Design Lab Project 4



Choosing what story to tell

One of the central concepts of the story was to illustrate the gradual progression of pollution that our dumping of plastic in the ocean has created. I choose between different impacts of the scope of pollution– one was the mere presence of pollution, the other was the action of eating plastic bags, and the last was the physical harm to turtles that ate the bag. I decided that illustrating the overwhelming presence of plastic was important for the turtle, as I could demonstrate it’s behavior within pollution.

Throughout this storyboard, there were two behaviors I wanted to illustrate the turtle doing. The first was the behavior of swimming, which is a notable feature of the leatherback turtle– it’s efficient locomotion is expressed in its streamlined dorsal ridges. Another behavior that I wanted to illustrate was its consumption of jellyfish, which comprise most of its diet. Additionally, I could incorporate how turtles could confuse plastic bags for jellyfish in a similar manner.

I had also taken cues from animal documentaries to simulate the attention and gaze of an animal– looking at [this] video, I liked how close ups of the lizard’s face implicitly revealed its observational behavior. As a result, I also strove to incorporate this into my storyboard– I felt that this could better help the viewer empathize with the turtle.

Talking with Q, he noted that there were a lot of changes in the progression of the story. While the close-ups of the turtle were useful in showing what it was supposed to be reacting to, it also broke up scenes and made things much less continuous. As a result, there were several scenes that I merged together in my first iteration of storyboarding to create a more continuous graphic.

Since this animation wasn’t limited to physically possible events, like that of shooting real videos, I realized that there could be transitions and changes that are more figurative Looking at themes of continuity, I saw how this could be used for transitions as well– text could suddenly disappear or reappear when an object in the foreground passed over it, or the camera could pan to a new scene that would be physically impossible to smoothly transition to in real life. This allowed me to dive a bit deeper into transitions.


Lessons from initial animation

I started animating my first scene in after effects, which was one that was very similar to my poster. As a result, I focused more on exploring movement with my turtle and the objects in the foreground. Because everything in the scene was already supposed to be drifting around, I found it was effective to keyframe constant velocities. However, it was important to ease in and out movement when changing the direction of velocity of an object with mass– in this case, the movement of a flipper of the turtle. On top of that, using the puppet tool allowed me to make gradual deformations to indicate flexibility of an object. By making the outer fin drag behind the inner fin, I was able to create a sense of inertia and flexibility that gave mass and implied physical properties to the turtle.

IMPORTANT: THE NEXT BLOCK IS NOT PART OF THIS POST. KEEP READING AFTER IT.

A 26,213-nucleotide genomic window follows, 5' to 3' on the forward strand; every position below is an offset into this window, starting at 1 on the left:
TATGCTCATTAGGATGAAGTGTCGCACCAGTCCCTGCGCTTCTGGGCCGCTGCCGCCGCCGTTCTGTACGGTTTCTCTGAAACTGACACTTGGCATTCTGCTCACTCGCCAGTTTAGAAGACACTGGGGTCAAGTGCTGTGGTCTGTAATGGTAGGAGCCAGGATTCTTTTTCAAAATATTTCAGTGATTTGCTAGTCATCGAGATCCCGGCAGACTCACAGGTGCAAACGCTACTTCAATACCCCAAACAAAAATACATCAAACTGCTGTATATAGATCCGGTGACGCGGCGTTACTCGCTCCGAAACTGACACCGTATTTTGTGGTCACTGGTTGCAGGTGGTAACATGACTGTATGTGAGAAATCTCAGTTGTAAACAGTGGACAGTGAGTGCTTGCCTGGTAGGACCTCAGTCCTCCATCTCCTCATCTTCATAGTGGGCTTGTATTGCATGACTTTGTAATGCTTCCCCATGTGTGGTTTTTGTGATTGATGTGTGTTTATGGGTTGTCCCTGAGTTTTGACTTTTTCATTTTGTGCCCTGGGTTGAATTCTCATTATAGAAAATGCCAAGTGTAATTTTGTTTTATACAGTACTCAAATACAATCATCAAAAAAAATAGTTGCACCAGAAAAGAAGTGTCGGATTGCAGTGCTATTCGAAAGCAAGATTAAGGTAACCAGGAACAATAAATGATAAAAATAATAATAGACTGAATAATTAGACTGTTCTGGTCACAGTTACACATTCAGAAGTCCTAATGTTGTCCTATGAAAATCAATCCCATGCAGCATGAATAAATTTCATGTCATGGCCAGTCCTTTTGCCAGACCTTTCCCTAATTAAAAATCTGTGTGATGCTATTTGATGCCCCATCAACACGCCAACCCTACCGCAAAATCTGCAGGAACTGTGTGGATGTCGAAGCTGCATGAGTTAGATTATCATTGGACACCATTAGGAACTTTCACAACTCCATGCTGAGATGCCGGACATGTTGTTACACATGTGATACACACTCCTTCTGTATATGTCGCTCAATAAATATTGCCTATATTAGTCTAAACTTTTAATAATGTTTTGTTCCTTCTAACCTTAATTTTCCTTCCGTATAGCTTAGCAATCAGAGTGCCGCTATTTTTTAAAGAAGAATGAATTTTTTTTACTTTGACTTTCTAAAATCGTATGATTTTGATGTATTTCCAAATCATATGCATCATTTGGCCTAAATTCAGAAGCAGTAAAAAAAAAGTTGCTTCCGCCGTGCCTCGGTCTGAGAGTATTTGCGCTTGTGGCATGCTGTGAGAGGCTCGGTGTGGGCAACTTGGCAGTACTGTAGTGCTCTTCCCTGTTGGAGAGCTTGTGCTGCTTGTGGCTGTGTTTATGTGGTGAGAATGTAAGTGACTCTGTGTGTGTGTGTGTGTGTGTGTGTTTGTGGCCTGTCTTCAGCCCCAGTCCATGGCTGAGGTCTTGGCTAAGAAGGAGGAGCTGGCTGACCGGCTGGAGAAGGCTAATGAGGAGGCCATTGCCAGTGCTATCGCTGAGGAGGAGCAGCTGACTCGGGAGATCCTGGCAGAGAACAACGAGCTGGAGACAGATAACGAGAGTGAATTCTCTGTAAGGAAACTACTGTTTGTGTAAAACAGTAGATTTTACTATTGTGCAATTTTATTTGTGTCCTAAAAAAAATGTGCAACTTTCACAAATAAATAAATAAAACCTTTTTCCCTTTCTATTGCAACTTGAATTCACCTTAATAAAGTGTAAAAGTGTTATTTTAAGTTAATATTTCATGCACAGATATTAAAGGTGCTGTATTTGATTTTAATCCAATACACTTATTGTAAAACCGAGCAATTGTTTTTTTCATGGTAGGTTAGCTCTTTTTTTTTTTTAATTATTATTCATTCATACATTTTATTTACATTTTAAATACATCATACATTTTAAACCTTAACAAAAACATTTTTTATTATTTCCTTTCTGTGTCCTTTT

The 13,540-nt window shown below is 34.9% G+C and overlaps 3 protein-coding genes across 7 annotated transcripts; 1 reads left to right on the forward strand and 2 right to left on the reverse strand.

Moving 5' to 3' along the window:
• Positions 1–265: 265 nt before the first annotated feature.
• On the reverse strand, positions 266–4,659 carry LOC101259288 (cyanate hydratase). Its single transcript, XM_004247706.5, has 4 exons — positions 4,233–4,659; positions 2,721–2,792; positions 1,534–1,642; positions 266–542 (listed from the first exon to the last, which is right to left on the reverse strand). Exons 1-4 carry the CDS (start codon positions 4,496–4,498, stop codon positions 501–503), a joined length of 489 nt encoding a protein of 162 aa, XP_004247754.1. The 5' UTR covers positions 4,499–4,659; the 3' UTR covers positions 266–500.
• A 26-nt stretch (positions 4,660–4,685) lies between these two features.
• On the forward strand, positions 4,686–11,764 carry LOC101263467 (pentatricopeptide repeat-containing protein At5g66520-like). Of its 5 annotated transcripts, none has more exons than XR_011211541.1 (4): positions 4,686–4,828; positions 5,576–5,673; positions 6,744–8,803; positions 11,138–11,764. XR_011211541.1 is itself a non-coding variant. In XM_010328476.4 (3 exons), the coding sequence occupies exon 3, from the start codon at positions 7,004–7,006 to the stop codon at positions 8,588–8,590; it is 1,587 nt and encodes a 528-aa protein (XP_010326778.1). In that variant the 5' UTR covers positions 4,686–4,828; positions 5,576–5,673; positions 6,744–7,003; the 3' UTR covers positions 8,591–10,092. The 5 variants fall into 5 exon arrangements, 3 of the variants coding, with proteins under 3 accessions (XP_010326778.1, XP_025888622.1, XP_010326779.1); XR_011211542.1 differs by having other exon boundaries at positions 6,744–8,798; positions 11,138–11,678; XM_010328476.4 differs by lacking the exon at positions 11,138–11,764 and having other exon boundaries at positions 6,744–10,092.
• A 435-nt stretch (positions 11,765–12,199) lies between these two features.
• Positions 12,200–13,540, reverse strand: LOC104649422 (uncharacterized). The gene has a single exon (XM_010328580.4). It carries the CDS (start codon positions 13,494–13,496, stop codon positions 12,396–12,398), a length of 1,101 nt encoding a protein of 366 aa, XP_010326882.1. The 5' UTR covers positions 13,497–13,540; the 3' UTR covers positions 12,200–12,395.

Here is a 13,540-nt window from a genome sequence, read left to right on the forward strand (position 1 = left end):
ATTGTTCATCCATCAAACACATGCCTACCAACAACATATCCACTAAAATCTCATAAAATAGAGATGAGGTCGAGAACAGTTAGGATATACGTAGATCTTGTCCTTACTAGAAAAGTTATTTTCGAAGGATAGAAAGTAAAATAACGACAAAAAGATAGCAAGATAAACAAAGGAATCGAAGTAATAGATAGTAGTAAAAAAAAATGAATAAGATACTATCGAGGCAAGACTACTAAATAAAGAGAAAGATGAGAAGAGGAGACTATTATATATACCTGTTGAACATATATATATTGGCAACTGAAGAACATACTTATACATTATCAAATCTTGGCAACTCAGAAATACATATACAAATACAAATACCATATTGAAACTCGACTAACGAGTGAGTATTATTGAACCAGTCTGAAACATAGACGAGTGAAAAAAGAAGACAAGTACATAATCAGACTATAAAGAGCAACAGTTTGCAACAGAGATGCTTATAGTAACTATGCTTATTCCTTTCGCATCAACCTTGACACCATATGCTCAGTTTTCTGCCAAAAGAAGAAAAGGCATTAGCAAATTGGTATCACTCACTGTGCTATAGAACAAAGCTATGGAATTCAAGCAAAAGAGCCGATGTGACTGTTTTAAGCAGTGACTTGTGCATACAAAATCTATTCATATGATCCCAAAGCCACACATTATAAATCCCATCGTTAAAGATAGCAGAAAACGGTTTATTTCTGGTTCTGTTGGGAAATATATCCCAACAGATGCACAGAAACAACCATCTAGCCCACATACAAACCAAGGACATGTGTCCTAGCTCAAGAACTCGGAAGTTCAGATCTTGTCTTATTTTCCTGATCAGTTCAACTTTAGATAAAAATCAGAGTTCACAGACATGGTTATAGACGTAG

Computation: representation vs simulation

Adding the reflection was an interesting part of this iteration. I enjoyed the refraction that occurred when looking up at the surface of a body of water. However, I could not translate this to motion very easily manually. This became an opportunity to experiment with how I could depict shifting water and it’s interactions with light.

My starting point was to write shaderlab/CG shader code in Unity to deform and refract whatever was behind the water. This was a visible three-dimensional effort– as the angle of the viewer relative to the surface of the water decreases, the shape should reflect that angle as well. Since I couldn’t calculate individual light rays at a satisfactory performance, I decided to get textures from behind objects, place them on the surface of the water, and deform them with fragment shaders. As a result of this, I was forced to avoid direct calculations of light rays and take a designed approach to represent this effect instead of simply recreating it.